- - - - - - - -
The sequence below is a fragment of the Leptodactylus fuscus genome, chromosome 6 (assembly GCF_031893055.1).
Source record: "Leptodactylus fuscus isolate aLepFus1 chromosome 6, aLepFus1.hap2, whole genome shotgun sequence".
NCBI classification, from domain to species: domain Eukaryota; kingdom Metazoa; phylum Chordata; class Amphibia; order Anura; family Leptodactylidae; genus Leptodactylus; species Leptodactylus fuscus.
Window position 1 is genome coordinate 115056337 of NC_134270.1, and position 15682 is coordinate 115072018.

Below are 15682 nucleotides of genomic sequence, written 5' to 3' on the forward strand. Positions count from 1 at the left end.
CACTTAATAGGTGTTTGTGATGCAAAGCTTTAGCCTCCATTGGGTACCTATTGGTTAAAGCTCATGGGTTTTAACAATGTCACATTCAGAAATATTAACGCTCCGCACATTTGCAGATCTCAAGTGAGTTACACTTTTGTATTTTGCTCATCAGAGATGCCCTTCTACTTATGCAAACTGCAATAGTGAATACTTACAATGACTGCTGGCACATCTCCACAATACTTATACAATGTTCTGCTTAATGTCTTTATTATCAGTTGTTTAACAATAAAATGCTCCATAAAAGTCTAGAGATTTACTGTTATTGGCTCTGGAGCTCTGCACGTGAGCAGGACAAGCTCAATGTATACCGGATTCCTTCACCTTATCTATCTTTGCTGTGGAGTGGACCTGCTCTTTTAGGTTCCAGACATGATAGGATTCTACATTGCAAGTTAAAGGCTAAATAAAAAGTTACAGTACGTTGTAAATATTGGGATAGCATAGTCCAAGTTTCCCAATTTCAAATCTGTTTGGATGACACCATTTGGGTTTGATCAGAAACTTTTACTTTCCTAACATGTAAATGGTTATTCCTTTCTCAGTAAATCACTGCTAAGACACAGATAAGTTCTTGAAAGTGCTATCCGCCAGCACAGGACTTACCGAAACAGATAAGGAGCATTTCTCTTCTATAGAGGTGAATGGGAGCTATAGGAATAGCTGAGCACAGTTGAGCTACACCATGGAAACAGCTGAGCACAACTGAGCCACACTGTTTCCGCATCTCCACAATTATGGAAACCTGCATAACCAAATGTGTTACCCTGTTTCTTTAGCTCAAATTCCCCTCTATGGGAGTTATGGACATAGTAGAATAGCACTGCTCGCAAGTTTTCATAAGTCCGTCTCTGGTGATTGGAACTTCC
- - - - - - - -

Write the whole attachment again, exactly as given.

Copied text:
The sequence below is a fragment of the Leptodactylus fuscus genome, chromosome 6 (assembly GCF_031893055.1).
Source record: "Leptodactylus fuscus isolate aLepFus1 chromosome 6, aLepFus1.hap2, whole genome shotgun sequence".
NCBI classification, from domain to species: domain Eukaryota; kingdom Metazoa; phylum Chordata; class Amphibia; order Anura; family Leptodactylidae; genus Leptodactylus; species Leptodactylus fuscus.
Window position 1 is genome coordinate 115056337 of NC_134270.1, and position 15682 is coordinate 115072018.

Below are 15682 nucleotides of genomic sequence, written 5' to 3' on the forward strand. Positions count from 1 at the left end.
CACTTAATAGGTGTTTGTGATGCAAAGCTTTAGCCTCCATTGGGTACCTATTGGTTAAAGCTCATGGGTTTTAACAATGTCACATTCAGAAATATTAACGCTCCGCACATTTGCAGATCTCAAGTGAGTTACACTTTTGTATTTTGCTCATCAGAGATGCCCTTCTACTTATGCAAACTGCAATAGTGAATACTTACAATGACTGCTGGCACATCTCCACAATACTTATACAATGTTCTGCTTAATGTCTTTATTATCAGTTGTTTAACAATAAAATGCTCCATAAAAGTCTAGAGATTTACTGTTATTGGCTCTGGAGCTCTGCACGTGAGCAGGACAAGCTCAATGTATACCGGATTCCTTCACCTTATCTATCTTTGCTGTGGAGTGGACCTGCTCTTTTAGGTTCCAGACATGATAGGATTCTACATTGCAAGTTAAAGGCTAAATAAAAAGTTACAGTACGTTGTAAATATTGGGATAGCATAGTCCAAGTTTCCCAATTTCAAATCTGTTTGGATGACACCATTTGGGTTTGATCAGAAACTTTTACTTTCCTAACATGTAAATGGTTATTCCTTTCTCAGTAAATCACTGCTAAGACACAGATAAGTTCTTGAAAGTGCTATCCGCCAGCACAGGACTTACCGAAACAGATAAGGAGCATTTCTCTTCTATAGAGGTGAATGGGAGCTATAGGAATAGCTGAGCACAGTTGAGCTACACCATGGAAACAGCTGAGCACAACTGAGCCACACTGTTTCCGCATCTCCACAATTATGGAAACCTGCATAACCAAATGTGTTACCCTGTTTCTTTAGCTCAAATTCCCCTCTATGGGAGTTATGGACATAGTAGAATAGCACTGCTCGCAAGTTTTCATAAGTCCGTCTCTGGTGATTGGAACTTCC